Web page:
Water Efficiency Guide For Small Businesses

Water is a precious resource, and it’s important to do your part to conserve it. But what steps can you take as a small business owner? In this guide, we’ll cover a range of ways that you can cut down on water usage in your workplace and save money on utility bills.

Use dry vacuum cleaners instead of wet vacuums.

When it comes to vacuuming, there are two main types of machines: wet vacuums and dry vacuums. Dry vacuum cleaners typically use less water than their wet counterparts, which means that you’ll spend less time emptying them out at the end of each cleaning session. This saves you time and money in maintenance costs—not to mention the more pleasant experience that your customers will have with a cleaner-looking floor.

It’s also worth noting that wet vacuums use more electricity than dry equivalents—a significant consideration if you’re tracking energy consumption as part of your environmental strategy.

Never leave taps running unnecessarily.

The first thing you can do to save water is turn off your taps. This simple step requires little effort but has a huge impact on your water bill.

Turning off taps can be as easy as turning the knob or handle until it stops, but it’s also possible to turn off your taps remotely from an app on your phone. This option allows you to shut off all the water in the building remotely if there is ever an emergency (like a fire), which will save time in case of an evacuation and prevent unnecessary waste of resources.

Fix any dripping taps as soon as possible.

A dripping tap can waste up to 300 liters of water a year. That’s equivalent to filling a bathtub and then emptying it out completely four times over. If you think this might be happening at your business, we recommend fixing it as soon as possible.

Fixing a leaking tap is often as simple as replacing washers or O-rings on the valve stems.

To determine whether or not you have a leaky tap:

  • Turn off all taps in your office building, including kitchen and bathroom sinks. Let any existing water run down until it stops flowing freely on its own (about 15 minutes). This will ensure that there are no leaks from other sources which may mask the sound of running water from your business’s taps alone.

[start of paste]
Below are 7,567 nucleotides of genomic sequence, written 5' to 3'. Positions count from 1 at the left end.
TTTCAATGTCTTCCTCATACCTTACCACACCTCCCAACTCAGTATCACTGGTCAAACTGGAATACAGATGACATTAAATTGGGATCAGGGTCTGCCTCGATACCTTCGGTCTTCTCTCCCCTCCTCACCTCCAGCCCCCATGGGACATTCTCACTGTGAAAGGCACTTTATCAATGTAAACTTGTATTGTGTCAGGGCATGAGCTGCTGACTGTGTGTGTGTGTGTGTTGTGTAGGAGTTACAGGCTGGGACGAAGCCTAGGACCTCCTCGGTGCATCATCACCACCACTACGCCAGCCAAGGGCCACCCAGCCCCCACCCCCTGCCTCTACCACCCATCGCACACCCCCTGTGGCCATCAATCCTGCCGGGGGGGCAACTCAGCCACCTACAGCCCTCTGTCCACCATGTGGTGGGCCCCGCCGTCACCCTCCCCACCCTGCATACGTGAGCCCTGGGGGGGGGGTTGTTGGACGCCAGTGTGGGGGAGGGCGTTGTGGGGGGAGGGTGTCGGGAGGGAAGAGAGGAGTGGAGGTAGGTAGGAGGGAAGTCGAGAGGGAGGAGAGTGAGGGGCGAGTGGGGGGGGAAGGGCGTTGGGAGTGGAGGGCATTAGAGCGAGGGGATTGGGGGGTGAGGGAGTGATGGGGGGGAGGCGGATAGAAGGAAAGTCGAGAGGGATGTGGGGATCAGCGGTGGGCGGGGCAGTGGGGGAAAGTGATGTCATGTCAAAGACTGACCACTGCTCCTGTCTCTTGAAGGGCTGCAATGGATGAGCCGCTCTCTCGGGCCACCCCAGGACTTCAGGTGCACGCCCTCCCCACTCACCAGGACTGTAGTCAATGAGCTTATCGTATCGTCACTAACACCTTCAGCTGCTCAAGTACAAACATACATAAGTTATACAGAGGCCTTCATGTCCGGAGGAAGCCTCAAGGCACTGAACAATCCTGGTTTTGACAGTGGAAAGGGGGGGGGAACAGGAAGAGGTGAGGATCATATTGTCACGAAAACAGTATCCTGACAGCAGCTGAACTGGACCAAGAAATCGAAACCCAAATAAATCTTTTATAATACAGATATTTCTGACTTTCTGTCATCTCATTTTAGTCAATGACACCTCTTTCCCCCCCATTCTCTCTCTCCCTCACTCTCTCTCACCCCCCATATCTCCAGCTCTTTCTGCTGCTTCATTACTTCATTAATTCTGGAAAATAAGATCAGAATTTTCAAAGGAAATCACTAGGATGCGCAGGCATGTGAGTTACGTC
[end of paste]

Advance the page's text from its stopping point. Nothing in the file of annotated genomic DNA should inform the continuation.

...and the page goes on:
• Place an empty 2-L bottle under one sink or hosepipe connected to exterior building drains.
  • Leave for several hours—or overnight—and listen for any noises coming from these pipes.

Train your staff on how to save water.

There are a few things you can do to help train your staff on water efficiency.

  • Instruct them to turn off taps when they’re not in use.
  • Make sure they know how much water is needed for each task, or have them keep an eye on their flow meter, so they know when it’s time to shut the tap down.
  • Train them to fix any broken taps immediately and replace worn-out washers, if necessary. Broken taps waste hundreds of gallons of water per year!
  • Teach employees about saving energy by only washing clothes when they are actually dirty rather than pre-treating stains before washing.

Install flush-free urinals, which can save up to one liter of water with each flush.

The next time you’re in need of a urinal, consider installing a flush-free urinal. These devices are much more efficient than conventional ones: they use less water, and the water that is used is cleaner. They’re also easier to maintain, which means less time spent cleaning. And because they do not require a flushing mechanism, they are cheaper to install.


We hope you found this guide useful. Remember that saving water doesn’t have to be difficult, and the benefits are great. Not only will you save money on your bills and reduce your carbon footprint, but it will also help your business become more attractive to customers. If you follow these steps, we’re sure that even if you haven’t taken action yet, there will be an opportunity for a change shortly. Get in touch with reliable platforms like Business Energy Comparison to ensure you get the best water rates for your business.